Understanding Urdaneta

I was in Instituto Cervantes for the 5th centennial of Fray Andres Urdaneta’s birth. There was a series of lectures by prominent academes that focused on the significance of Urdaneta’s discovery of a secured route between Asia and  the New Spain.

The lecture room was packed with scholars and researchers, being late I stayed outside. Thanks to some good sounding speakers I was able to listen in, even if I was outside, looking in.

Fray Urdaneta

Although I failed to complete the whole program (which started in the morning), catching only last 2 hours or so of the event, I learned a great deal about Urdaneta. I know little of his accomplishments to be honest, since Rizal and the 17th century Philippines is where I concentrated much of my studies. I’ve read about his breakthrough discovery, his route that enabled Spain to establish settlements and commerce here in those critical days when the other European powers are in a race to find the new world. There was more about the man than I’ve thought; his life actually, is so colroful that it could be made a Hollywood movie.

Often people I know (including my father) would talk about the bad things that Spain did to us, portrayed as villains and corrupt. I always get ridiculed and made fun of whenever I try to explain the significance of their contributions. Fray Urdaneta contributions is certainly the greatest, for not only that he gave us our name but the route that he created placed our country in the world map, he was, in our modern terms, the pioneer of Filipino globalization. 

A navigator and a soldier, the young Urdaneta became part of the Elcano & Loaysa expedition, commissioned to claim the Moluccas for Spain. It failed to achieve its goals, on 1521 almost all but one ship managed to stay up float, Elcano & Loaysa died in the seas, while the only ship that survived the unfortunate ordeal, the one ship that remained, landed in Mindanao. The group was headed by Carquizado, the men was stuck for nine long years in the islands before they managed to head back to Mexico. By this time, the Spice Islands were already under the Portuguese flag.

Urdaneta tried to arrange another campaign to set sail but failed. In 1553 he became a priest under the Augustinian order. His vocation was to focus on catholicizing the native people. When King Phillip ordered de Velasco to attempt to sail back to the islands, they sought the help of the veteran navigator Urdaneta, by now a priest. He declined because of his status, but was later on convinced to take part in the expedition, his majesty granting his conditions.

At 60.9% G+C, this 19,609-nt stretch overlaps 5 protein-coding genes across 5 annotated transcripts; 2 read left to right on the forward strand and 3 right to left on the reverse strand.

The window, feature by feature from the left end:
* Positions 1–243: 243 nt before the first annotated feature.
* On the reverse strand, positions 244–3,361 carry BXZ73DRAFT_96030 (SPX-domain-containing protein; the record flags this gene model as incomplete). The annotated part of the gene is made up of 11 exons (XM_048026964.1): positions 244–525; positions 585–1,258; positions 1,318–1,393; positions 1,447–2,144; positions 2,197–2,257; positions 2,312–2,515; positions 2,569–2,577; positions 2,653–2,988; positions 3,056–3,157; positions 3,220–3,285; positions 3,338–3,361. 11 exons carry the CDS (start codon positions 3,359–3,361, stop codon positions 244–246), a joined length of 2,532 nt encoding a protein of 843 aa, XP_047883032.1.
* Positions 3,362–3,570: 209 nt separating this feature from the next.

He wanted not to be in command, that’s his condition! Choosing a relative to do so, Legazpi. He hand picked majority of the officers and priest that would embody the mission, most were Basque. The rest is history, when he made contact with the native in the islands; his ability to understand and speak the local dialect came in handy, he convinced the natives to accept their party. The mission to establish a foothold that would be the launching point for the islands evangelization was established. In the years that followed permanent Spanish settlements were realized (including Maynila).

Cebu’s historical Basilica Minore del Sto. Niño

What is not known by many, is that Urdaneta ordered all missionaries to evangelize the natives using their own language. This is one the reason why we kept our regional dialect even with the intense impression of the Spanish colonization. Urdaneta’s depth of understanding of the native life led him to make this decision. He presumably understood the importance of communication with the locals using their own language, the impact would be lasting. This could also be the reason why Spanish as a language was not extensively desseminated in the islands during the critical founding years of government, as it was in other Latin countries.

My reflections on the sacrifices and brilliance of Urdaneta was quite an experience. I was right about what I believe and read, history will looks back at this men fairly, they can not be denied of their role in the creation of this country. Although it is a fact that abuses were indeed committed in the years that followed ( they were here for more than 300 years! our President’s can’t even keep their hands clean with their 6 year term), one could not deny the significance of Spanish governance and the religious work to our land, culture and faith. These were extraordinary men that sought to develop the islands and its people. Much of this contribution has been taken for granted, sometimes I can’t help but wonder if our history book intentionally decreased the value of such noble contributions, did it robbed us of the real story or were just a forgetful race.

Some local government has initiated some efforts to recognize Urdaneta’s legacy. Urdaneta city would be building a monument of friar, commissioned is national artist Abueva and other artist that would be involved in putting up a piece that would represent the achievements of Urdaneta. The commemoration text would be in English, Spanish, Basque, Ilocano and Panggalatok. This would all be in line with the 500th year celebration of the friars birthday.

Prof Andrade

Arellano resident scholar Prof. Andrade ended with this reminder, ” we should be careful of the past, so we can view the future with hope.”

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